Seven Times in 19 Years

by | Feb 8, 2024 | Curriculum, Special Days | 0 comments

This year (5784) is a leap year in the Jewish calendar, which means we’ll be following the month of ADAR with the sequel ADAR 2 right after.  This also means that we will have to wait a little longer to celebrate the Jewish anti-Halloween Purim because all the fun Adar holidays are deferred until ADAR 2: Electric Boogaloo.

So, with this said, is Purim “later” or “earlier” than usual?  And when we say “usual,” usual in comparison to what?

Well, the short answer is “the Christian Calendar.”  Folks call it the “Gregorian Calendar” for reasons I will explain shortly.  The Gregorian Calendar marks the birth of Jesus as its “Year Zero,” except most historians will tell you that Jesus was probably born in either 3 or 4 BCE.  The Gregorian calendar is also a solar calendar. 

As you know, the Earth is round and it revolves counterclockwise around the Sun in an elliptical orbit. The Earth rotates counterclockwise around an axis that is tilted 23.5 degrees. In the northern hemisphere, the day is longest at the June/Summer solstice and shortest at the December/Winter solstice.  At the two equinoxes – Vernal (Spring) and Autumnal (Fall) – day and night are equally long.

Before Pope Gregory XIII (of “Gregorian calendar” fame), Europe used the Julian Calendar, named after Julius Caesar who instituted it in 46 BCE. For 1,500 plus years, it was believed that the solar year was 365.25 days long.  Thus, the Julian calendar had 365 days with an extra day added every fourth year to round things out. Mathematicians soon discovered that the Julian calendar gained .0078 days every year on the true solar year, adding three days every four centuries.

A correction was made in 325 CE, but by the time of Pope Gregory XIII, the calendar was ten days off.  So Pope Gregory XIII decided to erase October 5-14th, 1582 from the calendar.  And to correct for the fact that three days were gained every four centuries, Pope Gregory XIII decreed that the “leap years” of the former calendars were to be dropped on dates ending with two zeros, unless the first two digits were able to be evenly divided by four.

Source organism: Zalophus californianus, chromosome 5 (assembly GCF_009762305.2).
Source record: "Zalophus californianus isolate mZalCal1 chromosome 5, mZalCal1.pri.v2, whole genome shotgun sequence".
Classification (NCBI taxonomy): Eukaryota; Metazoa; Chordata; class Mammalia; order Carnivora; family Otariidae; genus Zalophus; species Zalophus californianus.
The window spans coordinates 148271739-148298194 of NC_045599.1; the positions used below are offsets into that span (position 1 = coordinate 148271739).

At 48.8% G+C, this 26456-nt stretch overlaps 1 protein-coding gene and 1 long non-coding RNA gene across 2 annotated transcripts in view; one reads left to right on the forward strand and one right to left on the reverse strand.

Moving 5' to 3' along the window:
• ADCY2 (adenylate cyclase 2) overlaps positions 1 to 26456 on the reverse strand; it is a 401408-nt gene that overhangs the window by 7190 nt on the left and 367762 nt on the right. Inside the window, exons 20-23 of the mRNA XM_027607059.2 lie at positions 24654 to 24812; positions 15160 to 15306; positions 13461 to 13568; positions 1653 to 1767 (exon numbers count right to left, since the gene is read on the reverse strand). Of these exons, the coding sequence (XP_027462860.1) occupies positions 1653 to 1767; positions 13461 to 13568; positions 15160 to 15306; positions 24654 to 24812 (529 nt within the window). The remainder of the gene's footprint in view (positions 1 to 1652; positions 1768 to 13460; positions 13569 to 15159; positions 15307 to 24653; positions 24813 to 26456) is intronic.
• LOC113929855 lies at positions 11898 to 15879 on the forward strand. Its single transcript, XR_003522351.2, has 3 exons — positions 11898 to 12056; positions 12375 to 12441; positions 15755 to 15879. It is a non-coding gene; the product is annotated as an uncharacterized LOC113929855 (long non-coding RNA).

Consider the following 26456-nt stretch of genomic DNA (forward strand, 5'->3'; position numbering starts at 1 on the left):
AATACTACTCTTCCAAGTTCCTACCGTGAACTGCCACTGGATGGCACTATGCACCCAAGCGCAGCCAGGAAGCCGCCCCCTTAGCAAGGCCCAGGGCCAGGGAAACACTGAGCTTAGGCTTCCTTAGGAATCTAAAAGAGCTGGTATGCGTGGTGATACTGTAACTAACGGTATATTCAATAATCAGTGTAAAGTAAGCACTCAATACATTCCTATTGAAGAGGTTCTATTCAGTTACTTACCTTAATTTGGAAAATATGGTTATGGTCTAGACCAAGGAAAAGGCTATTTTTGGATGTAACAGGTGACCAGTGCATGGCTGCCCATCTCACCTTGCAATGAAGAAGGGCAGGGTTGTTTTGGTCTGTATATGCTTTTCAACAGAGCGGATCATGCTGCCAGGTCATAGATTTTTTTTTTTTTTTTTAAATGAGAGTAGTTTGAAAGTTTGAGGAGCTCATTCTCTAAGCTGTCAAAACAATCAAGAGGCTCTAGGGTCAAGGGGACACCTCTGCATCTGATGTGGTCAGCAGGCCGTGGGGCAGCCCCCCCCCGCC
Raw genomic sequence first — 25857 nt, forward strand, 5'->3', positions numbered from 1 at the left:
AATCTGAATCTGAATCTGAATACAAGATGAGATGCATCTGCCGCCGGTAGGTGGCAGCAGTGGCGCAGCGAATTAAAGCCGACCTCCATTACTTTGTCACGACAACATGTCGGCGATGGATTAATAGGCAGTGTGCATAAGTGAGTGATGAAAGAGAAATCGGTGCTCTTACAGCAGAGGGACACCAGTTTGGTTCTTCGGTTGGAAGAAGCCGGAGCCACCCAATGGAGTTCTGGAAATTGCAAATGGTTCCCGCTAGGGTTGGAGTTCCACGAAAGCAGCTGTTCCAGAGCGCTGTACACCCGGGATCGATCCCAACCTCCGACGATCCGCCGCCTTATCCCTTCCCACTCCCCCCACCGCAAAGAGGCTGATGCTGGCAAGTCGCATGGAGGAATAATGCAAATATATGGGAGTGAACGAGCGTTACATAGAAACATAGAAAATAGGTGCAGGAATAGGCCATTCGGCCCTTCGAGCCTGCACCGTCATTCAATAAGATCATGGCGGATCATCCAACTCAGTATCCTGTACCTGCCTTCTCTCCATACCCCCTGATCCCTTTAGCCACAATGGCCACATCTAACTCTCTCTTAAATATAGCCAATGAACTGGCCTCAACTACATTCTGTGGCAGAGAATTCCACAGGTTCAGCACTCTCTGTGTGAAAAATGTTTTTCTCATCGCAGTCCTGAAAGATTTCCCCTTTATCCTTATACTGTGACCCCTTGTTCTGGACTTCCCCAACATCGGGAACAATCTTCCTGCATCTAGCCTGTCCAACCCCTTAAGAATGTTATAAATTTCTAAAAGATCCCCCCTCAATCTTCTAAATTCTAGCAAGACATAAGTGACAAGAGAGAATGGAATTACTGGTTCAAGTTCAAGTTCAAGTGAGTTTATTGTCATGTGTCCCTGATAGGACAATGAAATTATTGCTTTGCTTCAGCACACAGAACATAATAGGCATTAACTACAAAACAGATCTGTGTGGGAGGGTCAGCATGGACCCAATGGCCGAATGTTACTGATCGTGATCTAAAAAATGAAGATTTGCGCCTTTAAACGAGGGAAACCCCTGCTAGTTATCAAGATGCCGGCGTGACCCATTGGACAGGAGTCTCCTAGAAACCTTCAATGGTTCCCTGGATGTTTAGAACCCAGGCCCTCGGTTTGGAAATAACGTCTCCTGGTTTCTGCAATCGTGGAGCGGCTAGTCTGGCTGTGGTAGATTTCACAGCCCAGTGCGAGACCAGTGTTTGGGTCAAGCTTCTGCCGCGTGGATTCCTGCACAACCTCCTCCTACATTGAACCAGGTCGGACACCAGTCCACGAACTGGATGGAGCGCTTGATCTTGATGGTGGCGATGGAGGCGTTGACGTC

This change was not perfect, but it only adds one day every ten thousand years – so the Gregorian Calendar is pretty good!

When it comes to holydays, Jews do not use the Gregorian calendar.  (When it comes to coffee dates, we do.)  Rosh Chodesh Adar marks the launch of the new month with the appearance of the New Moon.  The word “moon” and “month” are cognates.  But before you put us solidly in the Lunar Calendar camp with Muslims worldwide, recall that ancient Jews were mostly farmers who were deeply rooted in the agricultural cycle… which is based on the position of the earth vis-a-vis the sun, which also determines the seasons.  In other words, Jews use BOTH. 

The Jewish calendar is a Metonic calendar, named after the Greek astronomer Meton of Athens, who observed that that a period of 19 solar years is almost exactly equal to 235 synodic (or lunar) months.  Rounded to full days, they both total 6,940 days.  BUT WAIT!  19 years of 12 synodic months equals 228 months – NOT 235 months. We will fall short!  So Meton came up with a clever solution: Add a “leap month” seven times over 19 years.  In this way, our seasonal agricultural/pilgrimage holidays fall in the right season every time. Sukkot will always fall in the fall.  Passover will spring in the spring and Shavuot will fall seven weeks later in the summer.  And Purim will always fall in Adar… but because we’re adjusting this year with a leap month, Purim isn’t as much “late,” but like many flights on Air Canada, only slightly delayed.

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